This study aims to assess the impact of the COVID-19 pandemic on the strategies and outcomes of art galleries in Belgium, Italy and the Netherlands. The business areas studied are demand, digitalisation and online art fairs. The objective is also to assess what changes will remain as a definitive deconfinement begins, driven by vaccination. The data collection was done through an email survey sent to 420 galleries with 60 valid responses. The questionnaire was structured to assess galleries' outcomes and strategies in 2019, during the first 12 months of the pandemic, and for the 12 months following June 2020 (when the survey was sent). In addition, a fourth type of question focused on the subjective counterfactual outcome, i.e. what would have happened if the pandemic had not occurred. This recently introduced method allows for a subjective assessment of the causality of the health crisis on the art gallery business. The results unsurprisingly showed a widespread impact on all the factors studied. Nevertheless, the business areas related to demand (share of sales to regular collectors, share of new artists sold, profit and sales revenue) were only ephemerally affected and are heading towards a return to the pre-crisis situation for deconfinement. The same conclusion applies to labour costs. For the factors related to digitalisation (share of sales facilitated by digital tools, prioritisation of digital instruments and online price transparency), the impact was sustained and extends into the next twelve months. The only exception is the digital art fairs which although somewhat successful during confinement, are likely to leave room for the return of in-person fairs.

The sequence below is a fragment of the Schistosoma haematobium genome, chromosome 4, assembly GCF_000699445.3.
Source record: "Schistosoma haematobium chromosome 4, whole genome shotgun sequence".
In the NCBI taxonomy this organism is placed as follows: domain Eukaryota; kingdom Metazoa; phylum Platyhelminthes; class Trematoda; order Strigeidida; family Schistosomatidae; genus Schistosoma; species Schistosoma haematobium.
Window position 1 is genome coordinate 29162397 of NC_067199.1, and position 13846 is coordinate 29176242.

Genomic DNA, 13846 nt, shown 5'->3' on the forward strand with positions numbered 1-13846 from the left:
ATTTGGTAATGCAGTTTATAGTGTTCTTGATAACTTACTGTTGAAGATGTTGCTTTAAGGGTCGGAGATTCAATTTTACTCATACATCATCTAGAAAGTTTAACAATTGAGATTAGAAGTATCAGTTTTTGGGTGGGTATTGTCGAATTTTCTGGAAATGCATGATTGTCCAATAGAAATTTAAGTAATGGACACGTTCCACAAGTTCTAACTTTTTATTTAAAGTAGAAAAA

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I. Mazza (Isidoro)
Cultural Economics and Entrepreneurship
Erasmus School of History, Culture and Communication

A. Delescaille (Adrien). (2021, August 30). The Impact of COVID-19 on the Gallery Business. Cultural Economics and Entrepreneurship. Retrieved from